“What was once seen as scribbles by rebellious kids, however, has joined the mainstream: a colorful, two-dimensional rendition of someone’s name on the side of a building goes from vandalism to fine art when that piece appears in a gallery.”
I recently interviewed an Atlanta-based graffiti artist named POEST about his first gallery exhibit. He has been “bombing” buildings with color since he was in middle school, during the mid-1980’s. The 40-something year old Brooklyn native has never fully stopped creating graffiti, even while he worked at a firm on Wall Street. Now, his work is transitioning from the streets to the gallery in an exhibit called Outside In at the Mason Fine Art Gallery in Buckhead.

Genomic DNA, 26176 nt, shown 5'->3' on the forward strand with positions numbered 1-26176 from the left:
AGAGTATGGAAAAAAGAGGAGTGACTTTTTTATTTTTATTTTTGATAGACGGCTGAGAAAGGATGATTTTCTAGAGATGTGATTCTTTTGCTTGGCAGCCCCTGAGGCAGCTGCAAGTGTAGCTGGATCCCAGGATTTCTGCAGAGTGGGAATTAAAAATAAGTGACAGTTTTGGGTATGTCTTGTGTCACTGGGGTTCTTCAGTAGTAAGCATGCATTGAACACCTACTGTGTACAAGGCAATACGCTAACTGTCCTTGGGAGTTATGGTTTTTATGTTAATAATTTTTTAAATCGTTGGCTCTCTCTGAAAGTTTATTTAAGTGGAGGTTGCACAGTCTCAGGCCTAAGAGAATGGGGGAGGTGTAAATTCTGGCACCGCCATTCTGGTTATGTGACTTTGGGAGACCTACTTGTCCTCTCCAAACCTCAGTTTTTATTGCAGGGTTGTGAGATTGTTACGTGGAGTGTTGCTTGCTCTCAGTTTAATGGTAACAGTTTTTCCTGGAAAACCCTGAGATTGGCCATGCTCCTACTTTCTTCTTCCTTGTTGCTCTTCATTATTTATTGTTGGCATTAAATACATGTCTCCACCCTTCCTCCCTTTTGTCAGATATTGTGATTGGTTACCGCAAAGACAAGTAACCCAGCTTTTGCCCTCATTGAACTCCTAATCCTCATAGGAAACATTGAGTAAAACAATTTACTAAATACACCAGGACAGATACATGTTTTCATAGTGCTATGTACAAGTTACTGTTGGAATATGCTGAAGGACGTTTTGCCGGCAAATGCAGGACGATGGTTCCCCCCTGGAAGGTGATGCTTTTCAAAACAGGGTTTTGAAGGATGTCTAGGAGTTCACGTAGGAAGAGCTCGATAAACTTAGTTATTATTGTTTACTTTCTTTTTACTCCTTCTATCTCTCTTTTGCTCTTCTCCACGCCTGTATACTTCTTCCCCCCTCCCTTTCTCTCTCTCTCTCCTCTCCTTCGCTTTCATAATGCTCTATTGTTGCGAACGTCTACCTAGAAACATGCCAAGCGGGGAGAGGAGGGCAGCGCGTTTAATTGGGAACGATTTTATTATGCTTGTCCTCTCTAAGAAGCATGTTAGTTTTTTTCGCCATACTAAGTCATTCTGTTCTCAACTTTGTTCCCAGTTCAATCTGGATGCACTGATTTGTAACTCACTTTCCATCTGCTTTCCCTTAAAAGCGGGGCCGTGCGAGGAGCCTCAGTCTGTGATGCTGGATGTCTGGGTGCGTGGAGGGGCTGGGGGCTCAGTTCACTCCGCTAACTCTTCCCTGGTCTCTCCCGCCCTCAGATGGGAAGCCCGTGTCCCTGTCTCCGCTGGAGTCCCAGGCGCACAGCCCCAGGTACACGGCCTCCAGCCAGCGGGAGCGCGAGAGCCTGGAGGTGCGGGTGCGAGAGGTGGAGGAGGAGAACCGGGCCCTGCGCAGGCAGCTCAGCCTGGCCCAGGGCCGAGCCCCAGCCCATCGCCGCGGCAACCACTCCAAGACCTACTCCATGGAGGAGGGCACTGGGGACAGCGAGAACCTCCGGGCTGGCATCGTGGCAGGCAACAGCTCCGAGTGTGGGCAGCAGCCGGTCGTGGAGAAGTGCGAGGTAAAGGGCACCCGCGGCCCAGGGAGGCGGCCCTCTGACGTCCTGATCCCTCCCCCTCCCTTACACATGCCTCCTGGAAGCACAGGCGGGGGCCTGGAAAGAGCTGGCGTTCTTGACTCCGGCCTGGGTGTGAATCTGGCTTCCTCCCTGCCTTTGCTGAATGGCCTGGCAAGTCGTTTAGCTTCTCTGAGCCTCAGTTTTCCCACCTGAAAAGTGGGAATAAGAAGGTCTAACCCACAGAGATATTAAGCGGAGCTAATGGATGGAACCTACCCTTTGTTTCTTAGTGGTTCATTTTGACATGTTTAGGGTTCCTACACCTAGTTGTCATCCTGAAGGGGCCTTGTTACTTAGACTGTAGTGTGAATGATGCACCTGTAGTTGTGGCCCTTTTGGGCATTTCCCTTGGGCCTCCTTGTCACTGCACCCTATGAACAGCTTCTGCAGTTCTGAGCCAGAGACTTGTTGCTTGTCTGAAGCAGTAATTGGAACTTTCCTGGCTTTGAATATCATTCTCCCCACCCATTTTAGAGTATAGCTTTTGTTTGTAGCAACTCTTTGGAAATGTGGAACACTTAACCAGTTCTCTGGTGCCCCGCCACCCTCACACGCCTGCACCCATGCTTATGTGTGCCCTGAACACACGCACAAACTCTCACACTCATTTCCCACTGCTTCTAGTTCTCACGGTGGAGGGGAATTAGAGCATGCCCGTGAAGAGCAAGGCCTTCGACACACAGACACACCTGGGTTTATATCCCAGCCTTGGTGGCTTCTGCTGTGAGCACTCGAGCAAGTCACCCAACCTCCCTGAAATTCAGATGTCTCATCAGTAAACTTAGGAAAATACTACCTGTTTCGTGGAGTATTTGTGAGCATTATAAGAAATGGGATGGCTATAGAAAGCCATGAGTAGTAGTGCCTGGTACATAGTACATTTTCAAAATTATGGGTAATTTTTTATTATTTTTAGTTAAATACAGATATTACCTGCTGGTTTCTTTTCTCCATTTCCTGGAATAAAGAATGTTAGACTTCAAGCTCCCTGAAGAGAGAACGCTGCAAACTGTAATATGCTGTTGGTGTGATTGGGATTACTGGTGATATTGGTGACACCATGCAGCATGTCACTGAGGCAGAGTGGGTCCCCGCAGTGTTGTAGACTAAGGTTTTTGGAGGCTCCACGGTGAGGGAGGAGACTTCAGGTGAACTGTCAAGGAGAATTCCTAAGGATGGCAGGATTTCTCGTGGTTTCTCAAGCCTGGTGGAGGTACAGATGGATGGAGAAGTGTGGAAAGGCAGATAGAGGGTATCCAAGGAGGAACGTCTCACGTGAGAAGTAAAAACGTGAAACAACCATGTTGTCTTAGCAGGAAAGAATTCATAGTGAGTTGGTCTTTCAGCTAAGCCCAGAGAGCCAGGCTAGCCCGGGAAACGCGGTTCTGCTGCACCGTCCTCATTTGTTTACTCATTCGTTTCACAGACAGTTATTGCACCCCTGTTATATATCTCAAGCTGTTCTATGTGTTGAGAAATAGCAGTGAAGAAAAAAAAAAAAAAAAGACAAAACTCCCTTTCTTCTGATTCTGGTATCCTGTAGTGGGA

He curated the exhibit, showcasing the work of other Atlanta-based graffiti artists whose messages we pass on our ways to work or to run errands each day. These colorful expressions of hip-hop and self are eye sores for some and public art for others. It begs the question, where can art exist? Why does the galley grant a level of acceptability that the street does not? After all, a rose by any other name would smell as sweet. Click the link below to read our full interview, where we talked about everything from rap lyrics to free speech to vandalism.
Read the full interview here: http://www.artsatl.com/2015/08/qa-poest/